I have read all the pages on this post ... and it's deeply saddening. I can't imagine the pain and suffering of loosing a child. As regards gun control and the killer's Mom owning these guns ... I have no answers only a deep endless sense of loss. It is a long time since I thought about God but I will say a prayer for those little souls tonight.
These mass killings by disgruntled, perturbed youth seemed so far away in the past but Newtown, Connecticut, I know. Like a cancer it spreads across America ... it feels hopeless.
You can't fire a SEMI automatic at 6 rnds a second. Just saying
As a police officer, I replay the incident in my head 100 times as if it happened in the town I work in. My wife also teaches in the same town. We usually have 2-3 sometimes up to 5 SWAT guys working the shift, which is a great thing. Disregarding any orders, in an instant, I would gear up and go inside and deal with any gunman, in ANY school.
It's not like we haven't been talking about this for decades. It's ridiculous that no one has done anything about it. President Shepherd said he was going to get the guns, but he couldn't get it done either.
Again, we get mired into these "all or nothing" sink holes. How about we make a small start? As I said, take away the ability to buy or own assault rifles or pistols with magazines capable of holding, and discharging, massive amounts of rounds.
I do not have the legal knowledge, or intellectual ability, to create legislation or feasible policy regarding gun control issues. I'll leave that to the experts who we elect and charge with this responsibility.
But here's what I want our legislators to do: Get off your asses and propose something...anything. Write the documents, then debate it amongst yourselves until you have fashioned a concept which can be proposed to the American people. Then, let us vote on it. If more people than not want the system to remain as it is, then so be it. At least the general public has spoken.
In the end we all still have our kids, and generally are a good group of mofo's from what I can tell from this board.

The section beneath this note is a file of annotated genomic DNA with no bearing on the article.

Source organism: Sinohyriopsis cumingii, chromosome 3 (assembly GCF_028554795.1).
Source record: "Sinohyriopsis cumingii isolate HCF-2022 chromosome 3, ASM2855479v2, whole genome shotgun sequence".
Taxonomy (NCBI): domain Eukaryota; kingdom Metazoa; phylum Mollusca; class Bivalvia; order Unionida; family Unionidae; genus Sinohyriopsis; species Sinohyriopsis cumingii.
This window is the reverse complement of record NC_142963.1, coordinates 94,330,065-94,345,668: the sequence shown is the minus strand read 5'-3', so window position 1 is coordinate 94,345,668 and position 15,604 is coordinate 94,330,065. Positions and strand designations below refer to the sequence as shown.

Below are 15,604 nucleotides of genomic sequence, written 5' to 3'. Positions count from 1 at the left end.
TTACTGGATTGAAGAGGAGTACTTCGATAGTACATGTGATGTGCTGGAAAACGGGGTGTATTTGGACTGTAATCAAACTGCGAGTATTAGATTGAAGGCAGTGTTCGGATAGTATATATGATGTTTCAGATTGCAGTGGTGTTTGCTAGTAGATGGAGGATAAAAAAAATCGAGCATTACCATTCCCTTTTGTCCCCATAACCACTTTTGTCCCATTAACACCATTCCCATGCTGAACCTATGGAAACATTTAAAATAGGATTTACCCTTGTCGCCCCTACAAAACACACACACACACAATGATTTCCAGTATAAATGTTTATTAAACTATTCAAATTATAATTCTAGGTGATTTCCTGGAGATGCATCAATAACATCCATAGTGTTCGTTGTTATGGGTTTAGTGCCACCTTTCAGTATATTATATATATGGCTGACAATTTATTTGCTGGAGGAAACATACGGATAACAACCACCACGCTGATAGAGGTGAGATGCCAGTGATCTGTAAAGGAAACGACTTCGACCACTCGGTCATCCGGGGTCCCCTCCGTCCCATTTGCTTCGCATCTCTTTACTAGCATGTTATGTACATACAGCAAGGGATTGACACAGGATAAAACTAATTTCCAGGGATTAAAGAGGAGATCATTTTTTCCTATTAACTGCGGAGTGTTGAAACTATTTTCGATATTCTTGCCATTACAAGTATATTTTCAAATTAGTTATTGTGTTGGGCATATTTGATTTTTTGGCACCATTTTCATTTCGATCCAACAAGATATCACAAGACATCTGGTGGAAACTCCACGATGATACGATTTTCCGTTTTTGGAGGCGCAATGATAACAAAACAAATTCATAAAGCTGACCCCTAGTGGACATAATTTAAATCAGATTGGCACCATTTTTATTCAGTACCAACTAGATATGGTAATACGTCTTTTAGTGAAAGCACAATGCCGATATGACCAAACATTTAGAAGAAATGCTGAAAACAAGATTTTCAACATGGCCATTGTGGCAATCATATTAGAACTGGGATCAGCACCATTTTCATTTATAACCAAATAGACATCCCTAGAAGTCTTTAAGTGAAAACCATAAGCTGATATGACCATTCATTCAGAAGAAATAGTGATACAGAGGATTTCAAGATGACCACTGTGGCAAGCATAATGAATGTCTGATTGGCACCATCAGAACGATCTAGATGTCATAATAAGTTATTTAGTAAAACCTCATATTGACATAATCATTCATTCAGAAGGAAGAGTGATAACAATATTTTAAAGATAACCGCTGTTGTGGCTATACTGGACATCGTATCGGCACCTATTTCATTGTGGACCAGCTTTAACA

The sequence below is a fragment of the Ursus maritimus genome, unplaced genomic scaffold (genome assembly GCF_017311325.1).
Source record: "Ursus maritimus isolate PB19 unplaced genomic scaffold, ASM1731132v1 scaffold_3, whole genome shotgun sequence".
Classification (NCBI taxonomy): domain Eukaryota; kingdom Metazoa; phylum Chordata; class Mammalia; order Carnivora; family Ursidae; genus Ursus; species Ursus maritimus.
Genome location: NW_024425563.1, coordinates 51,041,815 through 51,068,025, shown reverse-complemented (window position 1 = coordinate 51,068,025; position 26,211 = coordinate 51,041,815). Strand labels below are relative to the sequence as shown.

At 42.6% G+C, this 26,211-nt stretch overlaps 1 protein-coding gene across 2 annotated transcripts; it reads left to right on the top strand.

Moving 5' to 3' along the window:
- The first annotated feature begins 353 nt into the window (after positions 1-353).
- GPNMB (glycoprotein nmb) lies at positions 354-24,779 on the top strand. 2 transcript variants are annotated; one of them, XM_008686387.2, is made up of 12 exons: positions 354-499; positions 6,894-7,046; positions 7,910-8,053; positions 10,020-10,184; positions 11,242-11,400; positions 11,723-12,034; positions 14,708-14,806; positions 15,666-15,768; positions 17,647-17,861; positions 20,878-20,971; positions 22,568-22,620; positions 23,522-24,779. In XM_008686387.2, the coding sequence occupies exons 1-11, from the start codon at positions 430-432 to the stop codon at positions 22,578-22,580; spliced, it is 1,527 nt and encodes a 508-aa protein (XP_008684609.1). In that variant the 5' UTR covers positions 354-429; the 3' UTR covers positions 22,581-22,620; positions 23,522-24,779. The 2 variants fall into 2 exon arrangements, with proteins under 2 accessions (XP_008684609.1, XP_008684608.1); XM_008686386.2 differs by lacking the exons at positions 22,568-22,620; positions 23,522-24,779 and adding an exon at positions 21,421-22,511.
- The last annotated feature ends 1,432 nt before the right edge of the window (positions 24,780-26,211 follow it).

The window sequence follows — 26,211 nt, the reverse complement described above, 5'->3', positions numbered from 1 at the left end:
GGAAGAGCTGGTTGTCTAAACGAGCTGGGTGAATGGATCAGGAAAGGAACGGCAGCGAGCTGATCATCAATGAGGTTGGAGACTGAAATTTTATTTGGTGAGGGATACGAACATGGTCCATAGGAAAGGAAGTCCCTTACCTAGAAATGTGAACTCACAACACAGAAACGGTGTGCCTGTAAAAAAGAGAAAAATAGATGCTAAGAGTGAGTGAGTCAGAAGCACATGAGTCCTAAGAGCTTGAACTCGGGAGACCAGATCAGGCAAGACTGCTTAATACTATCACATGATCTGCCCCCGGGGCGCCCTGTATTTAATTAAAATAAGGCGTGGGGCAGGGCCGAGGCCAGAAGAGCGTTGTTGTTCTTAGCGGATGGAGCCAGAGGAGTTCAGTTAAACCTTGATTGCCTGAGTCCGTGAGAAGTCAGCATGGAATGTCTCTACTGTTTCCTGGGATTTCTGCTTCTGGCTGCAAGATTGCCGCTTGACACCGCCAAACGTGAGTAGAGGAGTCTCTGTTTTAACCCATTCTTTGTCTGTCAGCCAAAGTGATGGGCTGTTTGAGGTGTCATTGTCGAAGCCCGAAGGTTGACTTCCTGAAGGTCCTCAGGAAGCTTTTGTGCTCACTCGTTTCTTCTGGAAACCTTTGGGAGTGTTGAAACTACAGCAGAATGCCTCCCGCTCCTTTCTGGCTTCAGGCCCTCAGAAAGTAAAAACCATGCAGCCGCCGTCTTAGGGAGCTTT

WOuld hate to see this turn guys here against eachother, thats why we have been pleading to not get into the gun debate here in the hampur...and I guess the mental health issue is just as hot-button.
But hey, I get your point and I'll recuse myself from the MH aspect of the thread from hereon. Apologies to anyone that was offended by my ire.
And now, none of that matters.
It's just after midnight at the end of a long day of shaking, crying, worrying, and telling several concerned friends that I'm fine. It's only true in the narrowest sense, of course. Yesterday, 20 children were shot and killed in my old elementary school. I'm sad, confused, infuriated, and I want to do something about it. The problem is, I can't think of anything that would actually matter.
I think that's where a lot of the confused anger and despair I've been trying to deal with over the past 24 hours stems from: sheer, overwhelming impotence. The town and school where I have innumerable positive memories have both been suddenly torn away from me in the most grotesque way possible. I say that without exaggeration: we're talking about a gunman who opened fire in an elementary school. That can't be a real event.
When talking to friends and family about this, the one phrase that keeps coming up is "I can't believe." It's a cliché, but also true in a very literal sense. I spent all day reading the headlines and the body counts, but part of me is still waiting for the grand reveal that none of this really happened because how could any of it have really happened? How could the elementary school where I wrote my first story and got in trouble for calling Ross Perot a butthead also be the site of the nation's second-deadliest school shooting? I can't reconcile the memories I have of Sandy Hook School with the events of today. They simply aren't the same place.
In other words, the feeling of helplessness isn't just coming from the fact that I can't do anything about the murders on Friday. If anything, I'm still far too baffled as to how and why a fellow human being could kill 27 people--20 of them schoolchildren -- to feel much of anything besides inchoate shock and rage. The helplessness comes more from the fact that my hometown doesn't belong to me anymore.